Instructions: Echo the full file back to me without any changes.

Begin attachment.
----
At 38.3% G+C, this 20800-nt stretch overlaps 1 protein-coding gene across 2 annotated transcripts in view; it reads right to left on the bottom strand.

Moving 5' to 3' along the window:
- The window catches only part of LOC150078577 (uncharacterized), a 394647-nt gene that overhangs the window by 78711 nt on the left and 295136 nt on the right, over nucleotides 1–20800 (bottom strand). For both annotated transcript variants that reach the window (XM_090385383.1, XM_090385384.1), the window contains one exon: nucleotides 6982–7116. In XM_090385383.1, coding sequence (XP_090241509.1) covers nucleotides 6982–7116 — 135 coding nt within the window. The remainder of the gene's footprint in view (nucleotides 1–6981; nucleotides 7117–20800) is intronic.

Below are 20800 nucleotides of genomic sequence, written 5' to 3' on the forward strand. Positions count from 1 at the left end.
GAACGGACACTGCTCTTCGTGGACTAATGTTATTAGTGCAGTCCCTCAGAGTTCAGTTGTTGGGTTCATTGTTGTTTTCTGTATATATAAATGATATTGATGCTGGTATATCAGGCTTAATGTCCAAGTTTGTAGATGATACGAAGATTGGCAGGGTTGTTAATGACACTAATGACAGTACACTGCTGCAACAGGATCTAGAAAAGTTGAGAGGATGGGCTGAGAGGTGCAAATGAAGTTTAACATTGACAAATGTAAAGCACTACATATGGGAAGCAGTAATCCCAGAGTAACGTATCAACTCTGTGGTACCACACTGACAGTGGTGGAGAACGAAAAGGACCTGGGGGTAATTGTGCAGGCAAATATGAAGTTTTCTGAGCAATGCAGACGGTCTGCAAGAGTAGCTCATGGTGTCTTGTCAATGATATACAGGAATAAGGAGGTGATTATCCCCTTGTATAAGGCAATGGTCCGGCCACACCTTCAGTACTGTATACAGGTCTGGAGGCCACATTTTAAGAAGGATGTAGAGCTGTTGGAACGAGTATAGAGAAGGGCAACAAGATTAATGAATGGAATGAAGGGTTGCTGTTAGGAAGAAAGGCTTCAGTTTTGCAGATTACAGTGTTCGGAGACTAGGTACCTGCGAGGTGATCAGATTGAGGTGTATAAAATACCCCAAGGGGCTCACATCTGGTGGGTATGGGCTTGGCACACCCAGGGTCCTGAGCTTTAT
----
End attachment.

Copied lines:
At 38.3% G+C, this 20800-nt stretch overlaps 1 protein-coding gene across 2 annotated transcripts in view; it reads right to left on the bottom strand.

Moving 5' to 3' along the window:
- The window catches only part of LOC150078577 (uncharacterized), a 394647-nt gene that overhangs the window by 78711 nt on the left and 295136 nt on the right, over nucleotides 1–20800 (bottom strand). For both annotated transcript variants that reach the window (XM_090385383.1, XM_090385384.1), the window contains one exon: nucleotides 6982–7116. In XM_090385383.1, coding sequence (XP_090241509.1) covers nucleotides 6982–7116 — 135 coding nt within the window. The remainder of the gene's footprint in view (nucleotides 1–6981; nucleotides 7117–20800) is intronic.

Below are 20800 nucleotides of genomic sequence, written 5' to 3' on the forward strand. Positions count from 1 at the left end.
GAACGGACACTGCTCTTCGTGGACTAATGTTATTAGTGCAGTCCCTCAGAGTTCAGTTGTTGGGTTCATTGTTGTTTTCTGTATATATAAATGATATTGATGCTGGTATATCAGGCTTAATGTCCAAGTTTGTAGATGATACGAAGATTGGCAGGGTTGTTAATGACACTAATGACAGTACACTGCTGCAACAGGATCTAGAAAAGTTGAGAGGATGGGCTGAGAGGTGCAAATGAAGTTTAACATTGACAAATGTAAAGCACTACATATGGGAAGCAGTAATCCCAGAGTAACGTATCAACTCTGTGGTACCACACTGACAGTGGTGGAGAACGAAAAGGACCTGGGGGTAATTGTGCAGGCAAATATGAAGTTTTCTGAGCAATGCAGACGGTCTGCAAGAGTAGCTCATGGTGTCTTGTCAATGATATACAGGAATAAGGAGGTGATTATCCCCTTGTATAAGGCAATGGTCCGGCCACACCTTCAGTACTGTATACAGGTCTGGAGGCCACATTTTAAGAAGGATGTAGAGCTGTTGGAACGAGTATAGAGAAGGGCAACAAGATTAATGAATGGAATGAAGGGTTGCTGTTAGGAAGAAAGGCTTCAGTTTTGCAGATTACAGTGTTCGGAGACTAGGTACCTGCGAGGTGATCAGATTGAGGTGTATAAAATACCCCAAGGGGCTCACATCTGGTGGGTATGGGCTTGGCACACCCAGGGTCCTGAGCTTTAT